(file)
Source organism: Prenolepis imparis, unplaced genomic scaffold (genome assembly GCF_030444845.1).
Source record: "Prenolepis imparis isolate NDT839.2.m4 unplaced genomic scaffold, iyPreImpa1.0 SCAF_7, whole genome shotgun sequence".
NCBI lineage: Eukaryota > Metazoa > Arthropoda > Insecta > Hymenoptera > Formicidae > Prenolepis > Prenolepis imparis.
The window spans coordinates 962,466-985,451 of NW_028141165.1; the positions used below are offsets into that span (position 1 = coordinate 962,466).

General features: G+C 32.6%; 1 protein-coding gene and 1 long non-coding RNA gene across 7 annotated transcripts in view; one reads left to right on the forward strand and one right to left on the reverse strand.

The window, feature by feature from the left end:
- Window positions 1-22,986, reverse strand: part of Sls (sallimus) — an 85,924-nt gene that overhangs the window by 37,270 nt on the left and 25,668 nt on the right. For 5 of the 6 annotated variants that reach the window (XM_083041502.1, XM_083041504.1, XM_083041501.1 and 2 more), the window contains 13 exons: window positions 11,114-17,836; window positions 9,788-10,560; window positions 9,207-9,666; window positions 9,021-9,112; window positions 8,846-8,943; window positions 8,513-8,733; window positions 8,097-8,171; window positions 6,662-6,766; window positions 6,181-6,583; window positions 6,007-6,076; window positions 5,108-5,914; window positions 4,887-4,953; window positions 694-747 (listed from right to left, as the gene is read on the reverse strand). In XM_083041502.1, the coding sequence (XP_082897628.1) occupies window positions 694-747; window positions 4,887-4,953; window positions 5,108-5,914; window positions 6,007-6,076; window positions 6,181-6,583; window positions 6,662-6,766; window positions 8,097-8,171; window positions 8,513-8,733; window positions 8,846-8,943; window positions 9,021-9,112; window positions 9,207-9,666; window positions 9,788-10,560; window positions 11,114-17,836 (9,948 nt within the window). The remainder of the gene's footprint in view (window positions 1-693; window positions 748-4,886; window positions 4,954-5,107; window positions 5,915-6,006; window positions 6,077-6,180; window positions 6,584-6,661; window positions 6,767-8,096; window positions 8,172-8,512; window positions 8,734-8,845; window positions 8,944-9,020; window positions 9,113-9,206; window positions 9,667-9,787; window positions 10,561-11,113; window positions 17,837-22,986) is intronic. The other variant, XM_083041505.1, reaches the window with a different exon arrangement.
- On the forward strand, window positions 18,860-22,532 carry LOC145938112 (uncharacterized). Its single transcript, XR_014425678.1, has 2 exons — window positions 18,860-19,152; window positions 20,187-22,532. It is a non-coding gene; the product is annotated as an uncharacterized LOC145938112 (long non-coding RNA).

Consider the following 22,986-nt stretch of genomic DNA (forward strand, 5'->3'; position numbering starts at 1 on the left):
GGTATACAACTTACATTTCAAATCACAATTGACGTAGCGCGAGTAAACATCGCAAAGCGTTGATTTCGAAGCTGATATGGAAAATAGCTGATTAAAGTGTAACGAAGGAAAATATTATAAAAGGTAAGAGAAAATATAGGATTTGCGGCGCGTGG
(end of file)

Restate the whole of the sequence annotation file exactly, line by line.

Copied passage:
Source organism: Prenolepis imparis, unplaced genomic scaffold (genome assembly GCF_030444845.1).
Source record: "Prenolepis imparis isolate NDT839.2.m4 unplaced genomic scaffold, iyPreImpa1.0 SCAF_7, whole genome shotgun sequence".
NCBI lineage: Eukaryota > Metazoa > Arthropoda > Insecta > Hymenoptera > Formicidae > Prenolepis > Prenolepis imparis.
The window spans coordinates 962,466-985,451 of NW_028141165.1; the positions used below are offsets into that span (position 1 = coordinate 962,466).

General features: G+C 32.6%; 1 protein-coding gene and 1 long non-coding RNA gene across 7 annotated transcripts in view; one reads left to right on the forward strand and one right to left on the reverse strand.

The window, feature by feature from the left end:
- Window positions 1-22,986, reverse strand: part of Sls (sallimus) — an 85,924-nt gene that overhangs the window by 37,270 nt on the left and 25,668 nt on the right. For 5 of the 6 annotated variants that reach the window (XM_083041502.1, XM_083041504.1, XM_083041501.1 and 2 more), the window contains 13 exons: window positions 11,114-17,836; window positions 9,788-10,560; window positions 9,207-9,666; window positions 9,021-9,112; window positions 8,846-8,943; window positions 8,513-8,733; window positions 8,097-8,171; window positions 6,662-6,766; window positions 6,181-6,583; window positions 6,007-6,076; window positions 5,108-5,914; window positions 4,887-4,953; window positions 694-747 (listed from right to left, as the gene is read on the reverse strand). In XM_083041502.1, the coding sequence (XP_082897628.1) occupies window positions 694-747; window positions 4,887-4,953; window positions 5,108-5,914; window positions 6,007-6,076; window positions 6,181-6,583; window positions 6,662-6,766; window positions 8,097-8,171; window positions 8,513-8,733; window positions 8,846-8,943; window positions 9,021-9,112; window positions 9,207-9,666; window positions 9,788-10,560; window positions 11,114-17,836 (9,948 nt within the window). The remainder of the gene's footprint in view (window positions 1-693; window positions 748-4,886; window positions 4,954-5,107; window positions 5,915-6,006; window positions 6,077-6,180; window positions 6,584-6,661; window positions 6,767-8,096; window positions 8,172-8,512; window positions 8,734-8,845; window positions 8,944-9,020; window positions 9,113-9,206; window positions 9,667-9,787; window positions 10,561-11,113; window positions 17,837-22,986) is intronic. The other variant, XM_083041505.1, reaches the window with a different exon arrangement.
- On the forward strand, window positions 18,860-22,532 carry LOC145938112 (uncharacterized). Its single transcript, XR_014425678.1, has 2 exons — window positions 18,860-19,152; window positions 20,187-22,532. It is a non-coding gene; the product is annotated as an uncharacterized LOC145938112 (long non-coding RNA).

Consider the following 22,986-nt stretch of genomic DNA (forward strand, 5'->3'; position numbering starts at 1 on the left):
GGTATACAACTTACATTTCAAATCACAATTGACGTAGCGCGAGTAAACATCGCAAAGCGTTGATTTCGAAGCTGATATGGAAAATAGCTGATTAAAGTGTAACGAAGGAAAATATTATAAAAGGTAAGAGAAAATATAGGATTTGCGGCGCGTGG